Adolescent Smoking and Maternal Risk Factors

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U.S. Substance Abuse and Mental Health Services Administration

Mothers who smoke cigarettes and/or have had a major depressive episode (MDE) in the past year raise children who are more likely to smoke cigarettes, according to this federal report.

This brief from SAMHSA’s National Surveys on Drug Use and Health – based on a 2005 to 2007 survey of mothers who live with their children ages 12-17 – shows 25.3 percent of adolescents who live with their mothers and whose mothers reported past-month cigarette use and a past-year MDE smoked cigarettes in the past month themselves, compared with a 5.6 percent past-month smoking rate among adolescents whose mothers did not smoke in the past month or have a past-year MDE.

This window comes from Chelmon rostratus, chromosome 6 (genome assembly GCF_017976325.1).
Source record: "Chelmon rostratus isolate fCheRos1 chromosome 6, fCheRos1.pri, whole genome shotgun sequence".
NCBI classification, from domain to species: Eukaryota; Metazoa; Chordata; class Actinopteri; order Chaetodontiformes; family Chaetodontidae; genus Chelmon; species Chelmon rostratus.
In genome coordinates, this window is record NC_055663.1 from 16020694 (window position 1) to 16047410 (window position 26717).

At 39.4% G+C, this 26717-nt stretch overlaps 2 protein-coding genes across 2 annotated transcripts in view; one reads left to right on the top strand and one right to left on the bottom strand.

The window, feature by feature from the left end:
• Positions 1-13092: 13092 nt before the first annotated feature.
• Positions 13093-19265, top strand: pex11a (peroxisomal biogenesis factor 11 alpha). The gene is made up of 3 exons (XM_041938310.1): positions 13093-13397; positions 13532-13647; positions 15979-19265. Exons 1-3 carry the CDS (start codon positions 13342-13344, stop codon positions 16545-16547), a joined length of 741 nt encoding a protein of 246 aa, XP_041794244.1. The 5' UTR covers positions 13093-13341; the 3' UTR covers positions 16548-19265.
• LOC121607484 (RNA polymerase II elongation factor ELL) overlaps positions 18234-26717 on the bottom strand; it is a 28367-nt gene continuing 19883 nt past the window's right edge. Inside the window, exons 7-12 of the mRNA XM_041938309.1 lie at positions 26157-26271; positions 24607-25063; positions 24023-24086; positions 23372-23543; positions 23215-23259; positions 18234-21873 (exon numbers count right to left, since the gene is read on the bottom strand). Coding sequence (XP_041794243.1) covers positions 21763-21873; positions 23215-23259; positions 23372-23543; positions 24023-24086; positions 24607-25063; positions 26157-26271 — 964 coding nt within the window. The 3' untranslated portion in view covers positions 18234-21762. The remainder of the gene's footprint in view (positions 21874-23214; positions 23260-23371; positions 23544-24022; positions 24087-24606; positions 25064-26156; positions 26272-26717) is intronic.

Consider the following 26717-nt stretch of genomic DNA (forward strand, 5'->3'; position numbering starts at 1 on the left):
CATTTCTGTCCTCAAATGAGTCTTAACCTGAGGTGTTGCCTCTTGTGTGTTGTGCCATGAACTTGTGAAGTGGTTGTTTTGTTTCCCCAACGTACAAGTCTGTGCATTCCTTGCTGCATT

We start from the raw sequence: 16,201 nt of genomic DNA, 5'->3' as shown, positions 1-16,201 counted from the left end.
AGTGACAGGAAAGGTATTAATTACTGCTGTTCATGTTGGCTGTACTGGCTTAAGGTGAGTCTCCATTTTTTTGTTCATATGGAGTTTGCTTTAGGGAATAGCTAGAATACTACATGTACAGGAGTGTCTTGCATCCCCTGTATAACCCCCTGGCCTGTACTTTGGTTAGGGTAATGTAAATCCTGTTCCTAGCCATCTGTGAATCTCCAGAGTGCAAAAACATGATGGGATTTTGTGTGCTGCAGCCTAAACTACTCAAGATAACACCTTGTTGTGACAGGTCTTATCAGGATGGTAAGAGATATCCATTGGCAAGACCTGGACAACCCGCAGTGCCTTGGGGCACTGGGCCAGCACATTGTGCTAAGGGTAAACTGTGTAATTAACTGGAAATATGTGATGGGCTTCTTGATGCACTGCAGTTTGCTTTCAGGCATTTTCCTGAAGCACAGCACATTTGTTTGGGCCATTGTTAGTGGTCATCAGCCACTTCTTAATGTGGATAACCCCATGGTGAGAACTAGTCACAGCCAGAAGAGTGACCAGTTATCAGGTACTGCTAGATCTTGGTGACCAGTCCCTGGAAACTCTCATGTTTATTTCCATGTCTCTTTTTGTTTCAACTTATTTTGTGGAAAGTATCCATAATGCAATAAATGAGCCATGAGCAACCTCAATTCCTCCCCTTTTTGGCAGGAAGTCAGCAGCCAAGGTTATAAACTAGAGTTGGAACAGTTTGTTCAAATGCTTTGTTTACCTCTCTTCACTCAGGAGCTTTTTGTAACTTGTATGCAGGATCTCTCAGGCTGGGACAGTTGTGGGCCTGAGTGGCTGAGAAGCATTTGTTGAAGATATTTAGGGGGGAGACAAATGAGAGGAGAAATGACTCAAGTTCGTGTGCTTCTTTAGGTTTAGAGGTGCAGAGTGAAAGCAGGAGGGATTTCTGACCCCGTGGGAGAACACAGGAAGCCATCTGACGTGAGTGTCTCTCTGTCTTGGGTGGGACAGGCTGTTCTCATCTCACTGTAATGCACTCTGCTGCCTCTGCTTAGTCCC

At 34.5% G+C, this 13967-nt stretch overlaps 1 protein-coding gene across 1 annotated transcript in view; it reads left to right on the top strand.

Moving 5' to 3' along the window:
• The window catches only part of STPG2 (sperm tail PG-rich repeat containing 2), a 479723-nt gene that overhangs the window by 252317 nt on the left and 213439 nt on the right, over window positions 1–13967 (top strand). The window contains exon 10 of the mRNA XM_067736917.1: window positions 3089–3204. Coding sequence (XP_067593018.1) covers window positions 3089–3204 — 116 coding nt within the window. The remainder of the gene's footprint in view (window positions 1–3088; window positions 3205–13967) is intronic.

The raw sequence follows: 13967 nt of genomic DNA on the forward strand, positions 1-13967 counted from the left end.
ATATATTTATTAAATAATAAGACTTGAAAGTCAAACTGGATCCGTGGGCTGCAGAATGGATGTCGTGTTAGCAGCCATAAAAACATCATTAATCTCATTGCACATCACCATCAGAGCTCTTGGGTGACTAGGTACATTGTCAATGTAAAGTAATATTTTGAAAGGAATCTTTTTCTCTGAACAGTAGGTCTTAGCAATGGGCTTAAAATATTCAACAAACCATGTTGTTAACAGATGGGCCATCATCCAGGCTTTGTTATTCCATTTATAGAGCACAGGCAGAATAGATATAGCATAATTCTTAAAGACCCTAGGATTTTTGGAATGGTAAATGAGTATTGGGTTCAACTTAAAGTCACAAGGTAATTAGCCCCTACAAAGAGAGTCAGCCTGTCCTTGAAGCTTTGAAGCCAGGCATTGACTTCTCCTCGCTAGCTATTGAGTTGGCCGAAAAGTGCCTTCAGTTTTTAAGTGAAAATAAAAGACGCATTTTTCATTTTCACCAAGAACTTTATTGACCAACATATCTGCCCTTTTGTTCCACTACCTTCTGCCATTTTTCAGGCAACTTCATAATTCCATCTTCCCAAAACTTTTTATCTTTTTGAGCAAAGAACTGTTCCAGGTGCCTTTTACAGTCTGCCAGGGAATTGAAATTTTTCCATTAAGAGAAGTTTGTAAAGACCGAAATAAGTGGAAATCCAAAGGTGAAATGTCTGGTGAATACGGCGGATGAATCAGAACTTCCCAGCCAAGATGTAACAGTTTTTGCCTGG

Of the two variables, the mothers’ smoking rates appears to have the larger effect on their children’s smoking; 15.5 percent of adolescents, whose mothers reported past-month cigarette use but no past-year MDE, reported past-month cigarette use, nearly double the 8.1 percent smoking rate of adolescents whose mothers did not report past-month cigarette use but did report a past-year MDE.

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